In the modern often paperless world, there remains an occasional need to produce paper documents. Starting a new job and collecting Social Security benefits are two examples of times when a person would likely have to present an actual Social Security card. But if the card is nowhere in sight, the Social Security Administration (SSA) can provide a copy. Although the fastest way to get a Social Security card replacement typically is applying for one online, an applicant's local SSA office may be able to help speed up the process.
Social Security Card Option
The rampant proliferation of identity theft prompts many employers (and other entities) to request seeing a Social Security card to confirm the identity of applicants and new hires. But instead of asking prospective employees to go through the Social Security card replacement process, there is another option for employers. The SSA offers the free Social Security Number Verification Service (SSNVS) to employers, which verifies whether an employee’s name and Social Security number matches SSA’s records.
Social Security Card Replacement Limits
In situations that require someone to produce a Social Security card, getting a copy of it is a fairly easy process. Applicants don’t even have to pay for the replacement card, and they're allowed up to three replacement cards in a year and 10 replacement cards over their lifetimes. The SSA may issue additional cards on a case-by-case basis that exceeds these limits due to compelling circumstances. Two exceptions that are never considered in these limits are legal changes to someone’s name and changes in someone’s alien status that results in a required change to the restrictive legend on the card.
Read More: How to Order a Replacement Social Security Card Online
Social Security Card Evidence Requirements
Before applying for a Social Security card replacement, applicants must provide what the SSA calls “evidence requirements.” This simply means that the SSA needs supporting documentation to prove an applicant's identity. Some of the documents that SSA accepts include a driver’s license, passport, Department of Homeland Security document, school records and medical records. A birth certificate is insufficient evidence because it does not provide a photograph or current physical description of the applicant.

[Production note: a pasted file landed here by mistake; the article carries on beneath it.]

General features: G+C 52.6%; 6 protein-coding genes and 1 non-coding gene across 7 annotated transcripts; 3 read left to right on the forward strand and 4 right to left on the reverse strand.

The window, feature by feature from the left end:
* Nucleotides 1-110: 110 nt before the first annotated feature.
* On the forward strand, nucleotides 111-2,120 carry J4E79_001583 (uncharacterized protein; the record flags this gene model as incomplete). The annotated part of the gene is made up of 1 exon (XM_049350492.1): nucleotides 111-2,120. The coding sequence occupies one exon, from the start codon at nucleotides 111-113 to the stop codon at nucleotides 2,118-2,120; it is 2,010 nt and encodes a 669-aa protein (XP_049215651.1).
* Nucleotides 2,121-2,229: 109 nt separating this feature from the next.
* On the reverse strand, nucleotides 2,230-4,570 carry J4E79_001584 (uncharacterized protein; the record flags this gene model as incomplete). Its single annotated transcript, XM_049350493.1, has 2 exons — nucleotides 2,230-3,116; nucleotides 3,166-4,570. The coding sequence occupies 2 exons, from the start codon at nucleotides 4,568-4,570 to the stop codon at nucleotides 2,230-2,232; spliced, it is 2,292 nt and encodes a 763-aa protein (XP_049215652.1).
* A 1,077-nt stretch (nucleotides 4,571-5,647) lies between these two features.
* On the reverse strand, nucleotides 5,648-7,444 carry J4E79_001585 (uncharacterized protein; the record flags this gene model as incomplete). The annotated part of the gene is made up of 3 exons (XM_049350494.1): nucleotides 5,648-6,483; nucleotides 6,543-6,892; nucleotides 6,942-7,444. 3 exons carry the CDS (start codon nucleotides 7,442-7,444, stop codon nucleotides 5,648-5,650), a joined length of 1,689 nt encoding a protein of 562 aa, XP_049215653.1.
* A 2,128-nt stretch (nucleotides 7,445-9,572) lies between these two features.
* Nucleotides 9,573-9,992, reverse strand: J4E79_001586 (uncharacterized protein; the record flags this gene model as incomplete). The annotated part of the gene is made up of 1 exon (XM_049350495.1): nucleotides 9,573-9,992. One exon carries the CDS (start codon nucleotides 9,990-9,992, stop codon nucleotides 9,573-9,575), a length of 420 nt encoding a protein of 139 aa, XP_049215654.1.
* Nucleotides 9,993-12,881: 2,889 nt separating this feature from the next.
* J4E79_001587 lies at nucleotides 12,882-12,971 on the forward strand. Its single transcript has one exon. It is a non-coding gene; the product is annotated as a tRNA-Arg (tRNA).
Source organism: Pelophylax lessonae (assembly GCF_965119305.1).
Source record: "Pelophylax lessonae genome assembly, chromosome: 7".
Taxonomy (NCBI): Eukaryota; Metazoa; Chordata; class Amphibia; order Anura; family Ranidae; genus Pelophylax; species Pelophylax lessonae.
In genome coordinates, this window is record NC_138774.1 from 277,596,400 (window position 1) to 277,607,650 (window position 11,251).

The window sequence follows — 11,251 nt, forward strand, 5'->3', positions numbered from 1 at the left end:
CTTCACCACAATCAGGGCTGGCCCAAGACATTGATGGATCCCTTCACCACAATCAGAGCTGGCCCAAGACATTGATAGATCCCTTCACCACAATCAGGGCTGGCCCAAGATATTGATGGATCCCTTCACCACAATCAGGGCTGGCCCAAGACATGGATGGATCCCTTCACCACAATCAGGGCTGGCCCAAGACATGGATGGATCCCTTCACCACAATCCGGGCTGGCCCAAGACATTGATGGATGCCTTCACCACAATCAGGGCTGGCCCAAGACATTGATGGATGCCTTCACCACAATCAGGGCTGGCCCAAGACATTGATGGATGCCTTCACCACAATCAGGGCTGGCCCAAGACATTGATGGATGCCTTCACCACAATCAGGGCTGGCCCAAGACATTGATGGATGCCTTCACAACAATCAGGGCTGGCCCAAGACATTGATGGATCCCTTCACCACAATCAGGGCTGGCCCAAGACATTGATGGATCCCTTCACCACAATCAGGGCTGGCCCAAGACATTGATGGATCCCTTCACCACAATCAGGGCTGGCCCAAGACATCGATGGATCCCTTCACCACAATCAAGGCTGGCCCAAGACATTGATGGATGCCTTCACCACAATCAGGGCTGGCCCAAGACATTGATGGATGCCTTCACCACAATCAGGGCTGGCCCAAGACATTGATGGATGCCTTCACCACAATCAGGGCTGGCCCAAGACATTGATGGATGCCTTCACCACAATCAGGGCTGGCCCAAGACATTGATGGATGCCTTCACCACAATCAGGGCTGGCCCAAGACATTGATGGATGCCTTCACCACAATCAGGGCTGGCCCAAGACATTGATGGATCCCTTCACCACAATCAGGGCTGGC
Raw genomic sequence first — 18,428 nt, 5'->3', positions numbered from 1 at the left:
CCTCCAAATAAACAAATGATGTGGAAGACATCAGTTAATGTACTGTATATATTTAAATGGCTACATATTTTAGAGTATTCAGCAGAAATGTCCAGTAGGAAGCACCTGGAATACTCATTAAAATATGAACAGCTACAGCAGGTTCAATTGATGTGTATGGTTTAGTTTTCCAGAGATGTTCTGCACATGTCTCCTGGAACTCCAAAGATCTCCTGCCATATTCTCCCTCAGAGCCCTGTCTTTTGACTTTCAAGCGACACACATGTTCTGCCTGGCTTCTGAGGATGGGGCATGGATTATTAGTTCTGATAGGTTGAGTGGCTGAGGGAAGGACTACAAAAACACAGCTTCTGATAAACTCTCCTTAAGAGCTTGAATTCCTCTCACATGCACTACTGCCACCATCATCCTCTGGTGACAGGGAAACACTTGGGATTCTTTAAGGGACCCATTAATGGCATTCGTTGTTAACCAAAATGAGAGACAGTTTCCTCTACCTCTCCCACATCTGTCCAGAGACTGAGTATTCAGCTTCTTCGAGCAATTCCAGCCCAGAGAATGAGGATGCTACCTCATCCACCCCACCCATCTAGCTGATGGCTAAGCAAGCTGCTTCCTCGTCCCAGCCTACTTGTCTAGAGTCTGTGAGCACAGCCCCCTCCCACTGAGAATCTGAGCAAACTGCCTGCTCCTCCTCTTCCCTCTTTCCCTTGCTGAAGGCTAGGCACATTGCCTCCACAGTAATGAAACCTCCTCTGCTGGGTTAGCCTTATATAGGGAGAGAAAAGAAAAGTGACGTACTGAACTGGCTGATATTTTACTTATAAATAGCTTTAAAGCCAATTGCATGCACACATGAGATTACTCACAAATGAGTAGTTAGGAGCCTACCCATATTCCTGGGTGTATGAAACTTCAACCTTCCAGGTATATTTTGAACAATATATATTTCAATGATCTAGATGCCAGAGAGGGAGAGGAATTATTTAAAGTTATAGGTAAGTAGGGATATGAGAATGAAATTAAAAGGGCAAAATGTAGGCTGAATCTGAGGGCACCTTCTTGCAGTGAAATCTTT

Applying for Replacement Card Online
To apply for a copy of a Social Security card online, applicants need to sign into their “My Social Security” account, or create a new account by visiting SSA.gov, clicking “Sign In/Up” and following the prompts. This free service is available to
Applying for Card in Person
By visiting SSA.gov and searching for Form SS-5 (Application for a Social Security Card), applicants can access and print the application. On Line 11 of this form, applicants should check "Yes" to indicate that they have previously filed for, or received, a Social Security card. After completing the application, applicants can take it in person to their closest SSA office, which they can find by visiting SSA.gov/locator and clicking on “Locate an Office by Zip.” If applicants prefer to mail their application, they can ask their local office for its mailing address.
Applicants that have questions or need assistance can call 1-800-772-1213 (TTY 1-800-325-0778 for the deaf and hard of hearing).
Whether applying for a Social Security card replacement online or applying in person at a local SSA office, applicants should receive the card within 10 to 14 days from the date SSA processes the application. Applicants can ask their local SSA office if it can help facilitate this process.
- Social Security Administration: Do You Really Need to See the Card?
- Social Security Administration: Social Security Number and Card
- Social Security Administration: Code of Federal Regulations
- Social Security Administration: Section 422.107 - Evidence Requirements
- Social Security Administration: Application for a Social Security Card
Victoria Lee Blackstone was formerly with Freddie Mac’s mortgage acquisition department, where she funded multi-million-dollar loan pools for primary lending institutions, worked on a mortgage fraud task force and wrote the convertible ARM section of the company’s policies and procedures manual. Currently, Blackstone is a professional writer with expertise in the fields of mortgage, finance, budgeting, tax and law. She is the author of more than 2,000 published works for newspapers, magazines, online publications and individual clients.